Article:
The Geithner plan

On the face of it, the Geithner plan is a disappointment. Economist Paul Krugman is right: It's really just another version of the proposal put forward months ago by former Treasury Secretary Hank Paulson.

But it could work, and I am cautiously optimistic.

For one thing, the three-pronged private-and-public investment partnership is only one part of the Administrations economic rescue plan. We have the fiscal stimulus, the homeowners renegotiation plan and Geithner's approach toward getting the toxic assets off the books of the banks. In combination the three could work.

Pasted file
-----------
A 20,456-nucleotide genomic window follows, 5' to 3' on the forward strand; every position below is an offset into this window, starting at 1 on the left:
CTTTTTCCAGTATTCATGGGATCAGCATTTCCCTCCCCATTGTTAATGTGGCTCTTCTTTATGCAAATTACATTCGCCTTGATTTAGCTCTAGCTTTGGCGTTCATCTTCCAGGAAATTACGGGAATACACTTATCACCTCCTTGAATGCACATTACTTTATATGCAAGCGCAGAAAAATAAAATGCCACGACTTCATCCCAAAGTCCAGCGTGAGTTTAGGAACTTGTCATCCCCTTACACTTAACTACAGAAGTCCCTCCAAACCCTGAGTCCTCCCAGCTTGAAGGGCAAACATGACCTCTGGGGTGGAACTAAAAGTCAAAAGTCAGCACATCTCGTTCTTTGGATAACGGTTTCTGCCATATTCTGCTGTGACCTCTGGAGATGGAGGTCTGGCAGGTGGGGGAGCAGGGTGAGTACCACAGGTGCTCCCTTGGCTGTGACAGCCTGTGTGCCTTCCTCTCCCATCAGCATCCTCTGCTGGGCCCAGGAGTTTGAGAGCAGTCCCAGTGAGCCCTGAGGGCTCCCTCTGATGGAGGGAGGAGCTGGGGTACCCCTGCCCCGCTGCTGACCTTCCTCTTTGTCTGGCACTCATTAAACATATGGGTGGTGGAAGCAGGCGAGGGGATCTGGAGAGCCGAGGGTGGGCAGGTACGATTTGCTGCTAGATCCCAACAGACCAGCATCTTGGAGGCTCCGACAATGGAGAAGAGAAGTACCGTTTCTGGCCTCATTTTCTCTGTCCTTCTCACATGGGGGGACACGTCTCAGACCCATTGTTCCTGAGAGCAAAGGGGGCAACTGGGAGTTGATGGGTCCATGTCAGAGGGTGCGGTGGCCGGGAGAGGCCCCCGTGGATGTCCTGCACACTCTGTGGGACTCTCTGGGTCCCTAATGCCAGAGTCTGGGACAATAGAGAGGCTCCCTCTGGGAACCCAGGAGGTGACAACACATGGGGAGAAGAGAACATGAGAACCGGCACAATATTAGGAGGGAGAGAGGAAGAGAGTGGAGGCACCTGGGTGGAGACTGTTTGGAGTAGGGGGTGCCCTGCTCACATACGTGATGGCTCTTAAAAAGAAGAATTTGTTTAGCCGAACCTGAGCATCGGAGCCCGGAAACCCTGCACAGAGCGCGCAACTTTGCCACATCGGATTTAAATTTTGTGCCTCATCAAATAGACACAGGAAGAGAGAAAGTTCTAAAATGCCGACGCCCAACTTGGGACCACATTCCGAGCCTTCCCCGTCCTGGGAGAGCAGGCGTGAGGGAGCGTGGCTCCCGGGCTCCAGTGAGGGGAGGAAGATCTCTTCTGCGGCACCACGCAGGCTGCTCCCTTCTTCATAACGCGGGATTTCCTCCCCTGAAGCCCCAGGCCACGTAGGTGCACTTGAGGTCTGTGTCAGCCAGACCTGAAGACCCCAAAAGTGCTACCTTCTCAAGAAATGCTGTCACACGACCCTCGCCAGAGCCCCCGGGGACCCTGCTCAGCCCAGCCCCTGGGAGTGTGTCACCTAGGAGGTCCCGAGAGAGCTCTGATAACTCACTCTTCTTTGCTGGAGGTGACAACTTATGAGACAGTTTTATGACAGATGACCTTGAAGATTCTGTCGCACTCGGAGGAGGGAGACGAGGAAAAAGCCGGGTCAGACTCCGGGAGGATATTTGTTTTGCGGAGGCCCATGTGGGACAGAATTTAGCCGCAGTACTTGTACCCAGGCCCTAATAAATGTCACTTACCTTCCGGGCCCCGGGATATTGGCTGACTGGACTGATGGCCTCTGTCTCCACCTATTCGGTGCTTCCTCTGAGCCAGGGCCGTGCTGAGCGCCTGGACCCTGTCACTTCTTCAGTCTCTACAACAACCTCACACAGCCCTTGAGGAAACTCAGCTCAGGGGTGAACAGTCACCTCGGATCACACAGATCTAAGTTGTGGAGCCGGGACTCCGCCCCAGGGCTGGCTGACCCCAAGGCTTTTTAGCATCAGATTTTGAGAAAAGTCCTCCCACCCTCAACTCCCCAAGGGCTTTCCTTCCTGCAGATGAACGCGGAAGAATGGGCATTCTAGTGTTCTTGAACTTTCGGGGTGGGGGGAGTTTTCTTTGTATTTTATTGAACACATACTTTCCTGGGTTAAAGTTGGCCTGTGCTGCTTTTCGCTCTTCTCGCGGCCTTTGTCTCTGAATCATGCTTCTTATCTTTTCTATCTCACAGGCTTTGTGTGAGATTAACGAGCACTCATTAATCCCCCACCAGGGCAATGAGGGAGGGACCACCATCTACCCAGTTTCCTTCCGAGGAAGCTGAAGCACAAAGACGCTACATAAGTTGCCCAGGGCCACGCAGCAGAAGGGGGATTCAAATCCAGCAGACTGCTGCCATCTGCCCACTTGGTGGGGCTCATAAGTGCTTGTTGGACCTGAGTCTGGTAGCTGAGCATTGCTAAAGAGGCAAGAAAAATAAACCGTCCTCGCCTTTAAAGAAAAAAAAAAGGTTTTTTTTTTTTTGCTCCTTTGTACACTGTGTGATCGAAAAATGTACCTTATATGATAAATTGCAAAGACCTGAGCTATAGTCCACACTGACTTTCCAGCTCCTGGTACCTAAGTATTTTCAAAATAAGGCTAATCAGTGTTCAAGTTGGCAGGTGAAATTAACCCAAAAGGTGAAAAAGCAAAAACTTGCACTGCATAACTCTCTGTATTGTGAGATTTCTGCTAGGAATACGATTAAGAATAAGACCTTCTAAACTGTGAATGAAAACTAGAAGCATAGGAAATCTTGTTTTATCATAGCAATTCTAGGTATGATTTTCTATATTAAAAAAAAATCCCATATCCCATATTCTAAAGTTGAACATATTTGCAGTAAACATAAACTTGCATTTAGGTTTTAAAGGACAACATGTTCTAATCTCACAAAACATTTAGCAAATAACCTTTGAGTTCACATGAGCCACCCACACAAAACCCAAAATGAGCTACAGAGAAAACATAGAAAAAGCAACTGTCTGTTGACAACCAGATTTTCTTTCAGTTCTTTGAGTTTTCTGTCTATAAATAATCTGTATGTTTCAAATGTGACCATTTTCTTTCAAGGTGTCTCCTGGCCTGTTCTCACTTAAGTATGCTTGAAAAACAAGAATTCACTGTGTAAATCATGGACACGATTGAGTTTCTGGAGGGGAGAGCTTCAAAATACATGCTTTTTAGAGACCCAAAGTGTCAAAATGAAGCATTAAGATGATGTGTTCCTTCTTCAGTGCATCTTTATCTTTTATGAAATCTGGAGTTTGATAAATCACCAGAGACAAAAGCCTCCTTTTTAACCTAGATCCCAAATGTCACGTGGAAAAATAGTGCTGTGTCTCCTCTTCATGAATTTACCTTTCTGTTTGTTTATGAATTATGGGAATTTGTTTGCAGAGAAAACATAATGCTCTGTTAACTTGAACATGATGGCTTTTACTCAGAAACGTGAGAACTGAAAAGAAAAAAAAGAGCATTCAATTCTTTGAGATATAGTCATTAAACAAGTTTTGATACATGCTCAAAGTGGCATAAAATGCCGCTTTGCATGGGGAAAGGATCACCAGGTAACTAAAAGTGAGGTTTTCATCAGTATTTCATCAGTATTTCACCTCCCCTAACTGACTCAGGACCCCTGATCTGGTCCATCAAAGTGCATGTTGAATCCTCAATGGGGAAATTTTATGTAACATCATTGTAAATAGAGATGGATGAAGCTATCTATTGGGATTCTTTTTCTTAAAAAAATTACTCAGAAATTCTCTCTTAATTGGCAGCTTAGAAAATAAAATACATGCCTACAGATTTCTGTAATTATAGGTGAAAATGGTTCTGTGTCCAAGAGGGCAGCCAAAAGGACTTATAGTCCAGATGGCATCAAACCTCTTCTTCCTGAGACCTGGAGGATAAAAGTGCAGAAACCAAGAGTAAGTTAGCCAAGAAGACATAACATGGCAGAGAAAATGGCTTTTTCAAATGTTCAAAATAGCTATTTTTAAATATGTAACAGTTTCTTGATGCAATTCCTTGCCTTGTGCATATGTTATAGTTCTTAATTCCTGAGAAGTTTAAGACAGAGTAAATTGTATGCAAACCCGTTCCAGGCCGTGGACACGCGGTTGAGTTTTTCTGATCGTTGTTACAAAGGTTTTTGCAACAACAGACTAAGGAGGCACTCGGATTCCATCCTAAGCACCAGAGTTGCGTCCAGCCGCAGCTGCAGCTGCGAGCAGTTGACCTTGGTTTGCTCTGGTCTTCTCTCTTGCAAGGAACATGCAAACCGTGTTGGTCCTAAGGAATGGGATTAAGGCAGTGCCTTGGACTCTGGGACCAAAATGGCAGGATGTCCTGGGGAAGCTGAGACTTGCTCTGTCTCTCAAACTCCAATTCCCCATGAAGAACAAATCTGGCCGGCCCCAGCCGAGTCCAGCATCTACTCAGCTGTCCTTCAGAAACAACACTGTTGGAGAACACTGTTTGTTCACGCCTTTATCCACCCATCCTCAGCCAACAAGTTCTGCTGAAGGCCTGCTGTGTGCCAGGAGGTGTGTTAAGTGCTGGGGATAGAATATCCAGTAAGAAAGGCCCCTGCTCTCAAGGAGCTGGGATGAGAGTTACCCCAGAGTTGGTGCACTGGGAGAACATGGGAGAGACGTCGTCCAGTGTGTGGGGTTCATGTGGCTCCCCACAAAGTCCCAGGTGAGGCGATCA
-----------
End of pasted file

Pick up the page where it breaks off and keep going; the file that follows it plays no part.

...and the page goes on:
My suspicion is that Congressional and popular fury over the AIG retention bonuses further convinced the Administration that a straight forward nationalization ala Sweden wouldn't work. It's a good idea, but I'm betting they were afraid of what might be unleashed, the law of unintended consequences.

Last, there probably is some value to the toxic assets, or at least a portion of the portfolio. Right now, there is no market in them and investors are extremely risk averse. But with the public/private partnership buying there may still be some value there.

About the author

Chris Farrell is the economics editor of Marketplace Money.

Comments

I agree to American Public Media's Terms and Conditions.
With Generous Support From...